Cleaning house: the German expulsion from postwar Poland and the consolidation of communist rule
As part of the more general dismemberment of the former German Reich at the end of the Second World War, several eastern German territories (East Prussia and Upper Silesia, along with most of Lower Silesia and parts of Brandenburg and Pomerania) were transferred to Poland by the Potsdam agreements of 1945. The expulsion of the German minority (around three million people, ) from these newly acquired territories was carried out as part of a broader programme of nation-building pursued by the new communist government between 1945 and 1949. The centrepiece of this programme was an attempt to achieve the ethnic homogenization of the state, to ensure as close a match as possible between its ethnic and political borders. As a means of increasing the popularity of the Polish Workers’ Party (PPR, from 1948 reformed as the Polish United Workers’ Party, PZPR) by connecting it in the public mind with a radical and extremely popular form of Polish nationalism, the nation-building project overall was of great importance. Within this wider strategy, moreover, the role played by the expulsions stands out as especially significant.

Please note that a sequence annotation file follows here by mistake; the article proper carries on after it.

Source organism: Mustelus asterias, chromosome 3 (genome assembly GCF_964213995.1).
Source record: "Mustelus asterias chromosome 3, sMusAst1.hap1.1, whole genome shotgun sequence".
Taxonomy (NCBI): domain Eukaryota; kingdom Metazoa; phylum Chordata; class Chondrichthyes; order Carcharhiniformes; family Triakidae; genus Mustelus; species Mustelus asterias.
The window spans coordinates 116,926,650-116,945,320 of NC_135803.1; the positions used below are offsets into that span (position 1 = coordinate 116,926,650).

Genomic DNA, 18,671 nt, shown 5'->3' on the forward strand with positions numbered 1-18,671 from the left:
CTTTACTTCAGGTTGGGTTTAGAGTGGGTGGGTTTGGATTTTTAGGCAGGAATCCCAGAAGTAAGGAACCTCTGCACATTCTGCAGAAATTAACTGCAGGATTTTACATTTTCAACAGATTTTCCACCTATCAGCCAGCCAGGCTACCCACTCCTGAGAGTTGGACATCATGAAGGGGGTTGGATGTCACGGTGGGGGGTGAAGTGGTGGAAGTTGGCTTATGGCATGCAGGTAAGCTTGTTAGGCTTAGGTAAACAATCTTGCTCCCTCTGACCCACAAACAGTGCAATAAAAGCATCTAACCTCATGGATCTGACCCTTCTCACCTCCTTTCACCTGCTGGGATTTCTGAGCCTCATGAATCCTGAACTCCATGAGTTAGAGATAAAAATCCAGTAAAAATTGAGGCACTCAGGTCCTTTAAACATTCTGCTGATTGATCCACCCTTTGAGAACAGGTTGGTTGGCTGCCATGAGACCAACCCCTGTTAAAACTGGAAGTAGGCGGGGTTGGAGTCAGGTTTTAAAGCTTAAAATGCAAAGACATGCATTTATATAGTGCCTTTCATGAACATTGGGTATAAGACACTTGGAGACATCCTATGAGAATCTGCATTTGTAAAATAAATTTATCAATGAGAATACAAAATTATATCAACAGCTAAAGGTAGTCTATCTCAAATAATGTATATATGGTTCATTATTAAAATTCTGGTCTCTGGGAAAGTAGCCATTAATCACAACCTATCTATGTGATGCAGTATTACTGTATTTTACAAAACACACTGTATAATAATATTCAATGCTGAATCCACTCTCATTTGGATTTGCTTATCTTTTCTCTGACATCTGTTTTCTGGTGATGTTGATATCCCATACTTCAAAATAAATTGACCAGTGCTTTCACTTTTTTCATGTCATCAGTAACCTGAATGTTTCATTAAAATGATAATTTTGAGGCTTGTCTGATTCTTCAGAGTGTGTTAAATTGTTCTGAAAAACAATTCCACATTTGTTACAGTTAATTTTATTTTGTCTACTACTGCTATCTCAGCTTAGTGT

Displacing popular anger
The PPR’s dependence on this project for securing its rule stemmed from the chaotic conditions of postwar Poland, and the radicalization of popular nationalism as a result. Poland in 1945 was a ‘politically divided, war-ravaged country’, devastated after the German and Soviet occupations and experiencing economic and population losses as well as political disintegration. These problems, alongside the traumatic transition to communism, generated what Michael Fleming calls widespread ‘social anger’, manifested as sporadic protests and strikes throughout the country. While such anger accumulates in all political systems, the PPR suffered from a legitimacy deficit that left it particularly vulnerable. To a large extent, this derived from the past record of Polish communists, whose internationalist outlook had led them to be ‘universally despised’ as unpatriotic traitors. Their association with the Soviets was especially problematic following the brutality of the Red Army’s conduct during their occupation and subsequent ‘liberation’ of Poland, as well as Soviet removal of industrial resources and labour, which exacerbated the economic turmoil. The PPR therefore had a pressing need to divert this social anger onto an alternative target, a role for which the German minority was ideal.